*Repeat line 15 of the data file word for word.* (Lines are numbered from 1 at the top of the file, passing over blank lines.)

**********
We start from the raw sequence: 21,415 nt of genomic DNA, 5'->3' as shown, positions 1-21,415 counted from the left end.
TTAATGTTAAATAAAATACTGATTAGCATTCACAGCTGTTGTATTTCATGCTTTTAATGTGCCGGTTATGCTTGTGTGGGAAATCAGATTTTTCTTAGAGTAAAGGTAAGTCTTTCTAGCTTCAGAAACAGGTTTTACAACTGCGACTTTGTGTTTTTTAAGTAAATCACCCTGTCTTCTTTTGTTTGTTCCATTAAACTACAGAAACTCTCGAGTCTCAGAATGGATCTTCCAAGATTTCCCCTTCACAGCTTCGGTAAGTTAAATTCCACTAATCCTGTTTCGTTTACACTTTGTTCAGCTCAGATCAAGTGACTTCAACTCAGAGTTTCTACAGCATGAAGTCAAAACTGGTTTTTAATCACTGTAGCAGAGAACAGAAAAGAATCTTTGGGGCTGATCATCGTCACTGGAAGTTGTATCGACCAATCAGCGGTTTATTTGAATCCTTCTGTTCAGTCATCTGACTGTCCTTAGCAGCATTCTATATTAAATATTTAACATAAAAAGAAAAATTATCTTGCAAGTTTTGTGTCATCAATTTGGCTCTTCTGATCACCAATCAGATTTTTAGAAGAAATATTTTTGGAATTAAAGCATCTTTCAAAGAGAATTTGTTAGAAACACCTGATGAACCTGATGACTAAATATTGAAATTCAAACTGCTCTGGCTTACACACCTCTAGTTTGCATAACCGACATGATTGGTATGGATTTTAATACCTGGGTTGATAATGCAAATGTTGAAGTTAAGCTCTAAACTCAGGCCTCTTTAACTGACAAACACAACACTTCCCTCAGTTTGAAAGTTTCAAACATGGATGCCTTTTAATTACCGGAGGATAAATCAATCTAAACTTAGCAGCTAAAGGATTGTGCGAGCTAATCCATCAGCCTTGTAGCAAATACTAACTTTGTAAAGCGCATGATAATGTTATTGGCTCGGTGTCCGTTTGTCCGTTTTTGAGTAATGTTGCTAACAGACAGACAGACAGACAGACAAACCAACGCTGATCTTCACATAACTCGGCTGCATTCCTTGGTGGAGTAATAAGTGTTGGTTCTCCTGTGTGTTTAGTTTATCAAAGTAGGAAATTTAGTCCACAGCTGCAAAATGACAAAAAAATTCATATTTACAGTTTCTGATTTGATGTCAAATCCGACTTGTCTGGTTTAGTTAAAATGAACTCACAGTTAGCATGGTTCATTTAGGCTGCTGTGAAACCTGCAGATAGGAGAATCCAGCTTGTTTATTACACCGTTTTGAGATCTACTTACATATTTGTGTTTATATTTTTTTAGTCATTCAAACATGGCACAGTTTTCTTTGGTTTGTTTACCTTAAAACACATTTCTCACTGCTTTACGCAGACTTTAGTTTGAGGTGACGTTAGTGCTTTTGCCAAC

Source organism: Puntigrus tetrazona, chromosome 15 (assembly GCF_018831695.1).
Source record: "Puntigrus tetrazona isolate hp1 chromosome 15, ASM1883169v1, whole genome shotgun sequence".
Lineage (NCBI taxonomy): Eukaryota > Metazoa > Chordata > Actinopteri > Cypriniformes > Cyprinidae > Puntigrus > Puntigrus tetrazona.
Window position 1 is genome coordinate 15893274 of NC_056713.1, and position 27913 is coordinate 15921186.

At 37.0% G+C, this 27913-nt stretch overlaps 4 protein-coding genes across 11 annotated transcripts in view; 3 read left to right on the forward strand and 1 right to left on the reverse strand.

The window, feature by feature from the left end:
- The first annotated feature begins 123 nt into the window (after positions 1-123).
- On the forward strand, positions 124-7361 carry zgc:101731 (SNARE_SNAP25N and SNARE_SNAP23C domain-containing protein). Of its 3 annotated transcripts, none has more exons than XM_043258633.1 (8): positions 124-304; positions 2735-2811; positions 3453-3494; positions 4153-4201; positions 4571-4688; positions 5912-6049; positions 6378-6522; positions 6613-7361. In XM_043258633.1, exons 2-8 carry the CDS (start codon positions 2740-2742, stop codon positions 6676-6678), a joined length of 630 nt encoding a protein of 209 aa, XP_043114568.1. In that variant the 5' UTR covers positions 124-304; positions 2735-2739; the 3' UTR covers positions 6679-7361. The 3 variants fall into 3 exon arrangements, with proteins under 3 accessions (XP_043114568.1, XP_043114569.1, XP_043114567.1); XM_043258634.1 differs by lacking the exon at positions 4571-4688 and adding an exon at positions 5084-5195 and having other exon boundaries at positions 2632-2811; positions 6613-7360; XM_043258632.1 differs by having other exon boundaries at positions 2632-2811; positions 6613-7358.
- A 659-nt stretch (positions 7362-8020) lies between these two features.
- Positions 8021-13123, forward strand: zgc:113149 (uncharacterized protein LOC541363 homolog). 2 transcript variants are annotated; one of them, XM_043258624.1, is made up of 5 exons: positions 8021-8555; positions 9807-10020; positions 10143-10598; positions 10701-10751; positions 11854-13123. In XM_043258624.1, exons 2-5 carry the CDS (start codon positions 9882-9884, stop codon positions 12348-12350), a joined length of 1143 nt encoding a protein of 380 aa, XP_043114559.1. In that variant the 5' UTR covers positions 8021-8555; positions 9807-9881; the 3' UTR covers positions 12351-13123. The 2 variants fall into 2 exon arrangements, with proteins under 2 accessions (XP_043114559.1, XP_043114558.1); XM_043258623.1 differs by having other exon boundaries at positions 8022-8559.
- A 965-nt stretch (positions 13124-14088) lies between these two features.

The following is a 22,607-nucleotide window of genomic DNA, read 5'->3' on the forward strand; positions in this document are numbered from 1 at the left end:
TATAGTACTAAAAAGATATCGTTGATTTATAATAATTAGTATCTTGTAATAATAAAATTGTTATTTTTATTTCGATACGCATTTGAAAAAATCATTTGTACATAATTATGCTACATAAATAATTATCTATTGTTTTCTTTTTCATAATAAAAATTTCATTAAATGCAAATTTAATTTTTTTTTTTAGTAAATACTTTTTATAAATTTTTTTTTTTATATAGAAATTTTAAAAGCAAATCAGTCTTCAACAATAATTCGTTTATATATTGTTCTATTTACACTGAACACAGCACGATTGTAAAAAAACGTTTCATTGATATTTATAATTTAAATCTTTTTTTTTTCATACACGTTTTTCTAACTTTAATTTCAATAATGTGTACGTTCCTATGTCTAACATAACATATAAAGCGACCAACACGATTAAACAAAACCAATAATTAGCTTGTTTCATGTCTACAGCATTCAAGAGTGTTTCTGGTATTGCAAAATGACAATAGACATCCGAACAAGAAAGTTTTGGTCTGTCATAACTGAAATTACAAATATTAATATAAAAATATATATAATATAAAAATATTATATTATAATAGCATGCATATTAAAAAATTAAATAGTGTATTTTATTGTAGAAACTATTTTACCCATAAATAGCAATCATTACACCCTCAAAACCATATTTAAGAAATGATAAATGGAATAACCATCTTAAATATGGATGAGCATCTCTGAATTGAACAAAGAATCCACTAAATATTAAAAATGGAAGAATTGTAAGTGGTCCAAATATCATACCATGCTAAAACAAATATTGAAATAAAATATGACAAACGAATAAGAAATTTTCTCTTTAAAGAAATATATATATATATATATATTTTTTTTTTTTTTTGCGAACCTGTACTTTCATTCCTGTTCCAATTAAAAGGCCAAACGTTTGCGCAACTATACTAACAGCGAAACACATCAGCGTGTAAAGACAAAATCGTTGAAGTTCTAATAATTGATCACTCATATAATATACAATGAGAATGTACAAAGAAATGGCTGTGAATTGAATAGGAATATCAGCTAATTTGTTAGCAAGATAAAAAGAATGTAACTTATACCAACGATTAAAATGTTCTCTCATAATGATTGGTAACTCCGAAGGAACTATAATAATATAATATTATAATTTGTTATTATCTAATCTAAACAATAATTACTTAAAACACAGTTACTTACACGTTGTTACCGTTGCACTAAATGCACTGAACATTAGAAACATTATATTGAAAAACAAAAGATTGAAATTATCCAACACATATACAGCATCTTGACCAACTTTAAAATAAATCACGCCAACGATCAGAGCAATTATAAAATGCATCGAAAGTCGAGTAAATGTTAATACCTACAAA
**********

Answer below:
TATAGTACTAAAAAGATATCGTTGATTTATAATAATTAGTATCTTGTAATAATAAAATTGTTATTTTTATTTCGATACGCATTTGAAAAAATCATTTGTACATAATTATGCTACATAAATAATTATCTATTGTTTTCTTTTTCATAATAAAAATTTCATTAAATGCAAATTTAATTTTTTTTTTTAGTAAATACTTTTTATAAATTTTTTTTTTTATATAGAAATTTTAAAAGCAAATCAGTCTTCAACAATAATTCGTTTATATATTGTTCTATTTACACTGAACACAGCACGATTGTAAAAAAACGTTTCATTGATATTTATAATTTAAATCTTTTTTTTTTCATACACGTTTTTCTAACTTTAATTTCAATAATGTGTACGTTCCTATGTCTAACATAACATATAAAGCGACCAACACGATTAAACAAAACCAATAATTAGCTTGTTTCATGTCTACAGCATTCAAGAGTGTTTCTGGTATTGCAAAATGACAATAGACATCCGAACAAGAAAGTTTTGGTCTGTCATAACTGAAATTACAAATATTAATATAAAAATATATATAATATAAAAATATTATATTATAATAGCATGCATATTAAAAAATTAAATAGTGTATTTTATTGTAGAAACTATTTTACCCATAAATAGCAATCATTACACCCTCAAAACCATATTTAAGAAATGATAAATGGAATAACCATCTTAAATATGGATGAGCATCTCTGAATTGAACAAAGAATCCACTAAATATTAAAAATGGAAGAATTGTAAGTGGTCCAAATATCATACCATGCTAAAACAAATATTGAAATAAAATATGACAAACGAATAAGAAATTTTCTCTTTAAAGAAATATATATATATATATATATTTTTTTTTTTTTTTGCGAACCTGTACTTTCATTCCTGTTCCAATTAAAAGGCCAAACGTTTGCGCAACTATACTAACAGCGAAACACATCAGCGTGTAAAGACAAAATCGTTGAAGTTCTAATAATTGATCACTCATATAATATACAATGAGAATGTACAAAGAAATGGCTGTGAATTGAATAGGAATATCAGCTAATTTGTTAGCAAGATAAAAAGAATGTAACTTATACCAACGATTAAAATGTTCTCTCATAATGATTGGTAACTCCGAAGGAACTATAATAATATAATATTATAATTTGTTATTATCTAATCTAAACAATAATTACTTAAAACACAGTTACTTACACGTTGTTACCGTTGCACTAAATGCACTGAACATTAGAAACATTATATTGAAAAACAAAAGATTGAAATTATCCAACACATATACAGCATCTTGACCAACTTTAAAATAAATCACGCCAACGATCAGAGCAATTATAAAATGCATCGAAAGTCGAGTAAATGTTAATACCTACAAA